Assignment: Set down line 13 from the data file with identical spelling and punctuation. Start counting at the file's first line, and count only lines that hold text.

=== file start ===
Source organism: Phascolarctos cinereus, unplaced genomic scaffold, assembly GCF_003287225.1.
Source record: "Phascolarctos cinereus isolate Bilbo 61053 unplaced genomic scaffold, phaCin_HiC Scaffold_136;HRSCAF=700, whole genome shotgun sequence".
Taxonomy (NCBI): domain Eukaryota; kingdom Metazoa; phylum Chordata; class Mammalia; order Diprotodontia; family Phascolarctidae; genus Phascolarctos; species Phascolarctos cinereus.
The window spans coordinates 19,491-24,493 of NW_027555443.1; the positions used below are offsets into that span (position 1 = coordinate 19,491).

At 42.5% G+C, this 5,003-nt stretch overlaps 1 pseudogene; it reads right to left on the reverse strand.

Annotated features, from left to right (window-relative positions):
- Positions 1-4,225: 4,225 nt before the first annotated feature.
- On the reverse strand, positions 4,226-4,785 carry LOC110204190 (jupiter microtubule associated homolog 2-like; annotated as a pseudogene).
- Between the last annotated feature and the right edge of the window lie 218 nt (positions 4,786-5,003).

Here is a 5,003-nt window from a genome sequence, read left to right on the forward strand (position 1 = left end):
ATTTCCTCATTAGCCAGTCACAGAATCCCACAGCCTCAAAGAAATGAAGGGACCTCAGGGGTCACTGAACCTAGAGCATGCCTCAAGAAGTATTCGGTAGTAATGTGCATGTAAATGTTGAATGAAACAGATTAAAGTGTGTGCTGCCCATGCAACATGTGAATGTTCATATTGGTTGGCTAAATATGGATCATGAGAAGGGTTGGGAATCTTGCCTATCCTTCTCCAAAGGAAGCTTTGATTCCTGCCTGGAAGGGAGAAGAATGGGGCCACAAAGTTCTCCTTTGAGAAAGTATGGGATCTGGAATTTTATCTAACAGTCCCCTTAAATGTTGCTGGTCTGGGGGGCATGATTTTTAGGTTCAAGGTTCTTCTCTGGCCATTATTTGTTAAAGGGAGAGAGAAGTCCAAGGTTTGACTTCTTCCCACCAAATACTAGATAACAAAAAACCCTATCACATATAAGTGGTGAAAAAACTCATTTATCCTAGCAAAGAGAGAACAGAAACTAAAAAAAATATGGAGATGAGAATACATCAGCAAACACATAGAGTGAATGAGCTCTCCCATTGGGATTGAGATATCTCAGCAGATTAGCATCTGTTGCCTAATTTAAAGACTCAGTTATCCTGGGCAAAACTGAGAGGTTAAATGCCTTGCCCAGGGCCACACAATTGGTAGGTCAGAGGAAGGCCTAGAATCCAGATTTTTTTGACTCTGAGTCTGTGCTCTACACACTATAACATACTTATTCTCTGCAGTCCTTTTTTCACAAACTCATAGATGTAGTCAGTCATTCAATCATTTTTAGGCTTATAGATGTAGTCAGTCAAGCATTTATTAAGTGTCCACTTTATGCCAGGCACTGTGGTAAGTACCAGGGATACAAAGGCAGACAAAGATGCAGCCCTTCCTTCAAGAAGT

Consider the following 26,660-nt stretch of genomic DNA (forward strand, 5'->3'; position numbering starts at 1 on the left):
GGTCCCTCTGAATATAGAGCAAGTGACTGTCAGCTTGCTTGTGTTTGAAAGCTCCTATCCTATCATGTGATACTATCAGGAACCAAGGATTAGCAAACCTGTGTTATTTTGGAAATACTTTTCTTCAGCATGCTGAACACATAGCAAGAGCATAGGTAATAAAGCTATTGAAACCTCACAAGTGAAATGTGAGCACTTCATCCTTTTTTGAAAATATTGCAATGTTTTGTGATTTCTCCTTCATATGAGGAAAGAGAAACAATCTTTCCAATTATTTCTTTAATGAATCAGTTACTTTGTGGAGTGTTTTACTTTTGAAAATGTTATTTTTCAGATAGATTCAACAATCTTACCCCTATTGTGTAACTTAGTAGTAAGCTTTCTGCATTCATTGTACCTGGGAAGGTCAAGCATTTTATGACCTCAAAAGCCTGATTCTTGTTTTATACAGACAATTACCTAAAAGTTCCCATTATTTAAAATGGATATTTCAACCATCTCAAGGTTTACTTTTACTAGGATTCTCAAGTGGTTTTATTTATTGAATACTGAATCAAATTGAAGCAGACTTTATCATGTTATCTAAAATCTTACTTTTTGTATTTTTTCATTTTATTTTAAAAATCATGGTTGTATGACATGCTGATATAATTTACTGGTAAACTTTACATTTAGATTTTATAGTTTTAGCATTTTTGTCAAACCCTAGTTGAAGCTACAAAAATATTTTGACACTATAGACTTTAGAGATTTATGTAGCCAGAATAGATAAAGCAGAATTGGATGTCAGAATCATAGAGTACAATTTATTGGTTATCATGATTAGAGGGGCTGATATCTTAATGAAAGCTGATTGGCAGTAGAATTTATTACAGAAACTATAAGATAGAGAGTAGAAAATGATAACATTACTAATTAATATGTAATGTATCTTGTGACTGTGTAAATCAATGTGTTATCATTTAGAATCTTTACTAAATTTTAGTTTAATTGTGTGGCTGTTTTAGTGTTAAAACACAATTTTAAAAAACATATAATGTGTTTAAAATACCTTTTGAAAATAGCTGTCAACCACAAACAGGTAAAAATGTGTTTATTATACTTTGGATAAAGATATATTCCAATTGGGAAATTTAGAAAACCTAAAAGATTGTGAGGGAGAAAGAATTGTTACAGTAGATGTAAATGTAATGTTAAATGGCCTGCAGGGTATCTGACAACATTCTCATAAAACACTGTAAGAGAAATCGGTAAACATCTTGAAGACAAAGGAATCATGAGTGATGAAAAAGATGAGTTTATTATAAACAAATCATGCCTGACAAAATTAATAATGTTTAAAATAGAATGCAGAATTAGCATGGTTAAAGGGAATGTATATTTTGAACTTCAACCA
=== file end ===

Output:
GGTCCCTCTGAATATAGAGCAAGTGACTGTCAGCTTGCTTGTGTTTGAAAGCTCCTATCCTATCATGTGATACTATCAGGAACCAAGGATTAGCAAACCTGTGTTATTTTGGAAATACTTTTCTTCAGCATGCTGAACACATAGCAAGAGCATAGGTAATAAAGCTATTGAAACCTCACAAGTGAAATGTGAGCACTTCATCCTTTTTTGAAAATATTGCAATGTTTTGTGATTTCTCCTTCATATGAGGAAAGAGAAACAATCTTTCCAATTATTTCTTTAATGAATCAGTTACTTTGTGGAGTGTTTTACTTTTGAAAATGTTATTTTTCAGATAGATTCAACAATCTTACCCCTATTGTGTAACTTAGTAGTAAGCTTTCTGCATTCATTGTACCTGGGAAGGTCAAGCATTTTATGACCTCAAAAGCCTGATTCTTGTTTTATACAGACAATTACCTAAAAGTTCCCATTATTTAAAATGGATATTTCAACCATCTCAAGGTTTACTTTTACTAGGATTCTCAAGTGGTTTTATTTATTGAATACTGAATCAAATTGAAGCAGACTTTATCATGTTATCTAAAATCTTACTTTTTGTATTTTTTCATTTTATTTTAAAAATCATGGTTGTATGACATGCTGATATAATTTACTGGTAAACTTTACATTTAGATTTTATAGTTTTAGCATTTTTGTCAAACCCTAGTTGAAGCTACAAAAATATTTTGACACTATAGACTTTAGAGATTTATGTAGCCAGAATAGATAAAGCAGAATTGGATGTCAGAATCATAGAGTACAATTTATTGGTTATCATGATTAGAGGGGCTGATATCTTAATGAAAGCTGATTGGCAGTAGAATTTATTACAGAAACTATAAGATAGAGAGTAGAAAATGATAACATTACTAATTAATATGTAATGTATCTTGTGACTGTGTAAATCAATGTGTTATCATTTAGAATCTTTACTAAATTTTAGTTTAATTGTGTGGCTGTTTTAGTGTTAAAACACAATTTTAAAAAACATATAATGTGTTTAAAATACCTTTTGAAAATAGCTGTCAACCACAAACAGGTAAAAATGTGTTTATTATACTTTGGATAAAGATATATTCCAATTGGGAAATTTAGAAAACCTAAAAGATTGTGAGGGAGAAAGAATTGTTACAGTAGATGTAAATGTAATGTTAAATGGCCTGCAGGGTATCTGACAACATTCTCATAAAACACTGTAAGAGAAATCGGTAAACATCTTGAAGACAAAGGAATCATGAGTGATGAAAAAGATGAGTTTATTATAAACAAATCATGCCTGACAAAATTAATAATGTTTAAAATAGAATGCAGAATTAGCATGGTTAAAGGGAATGTATATTTTGAACTTCAACCA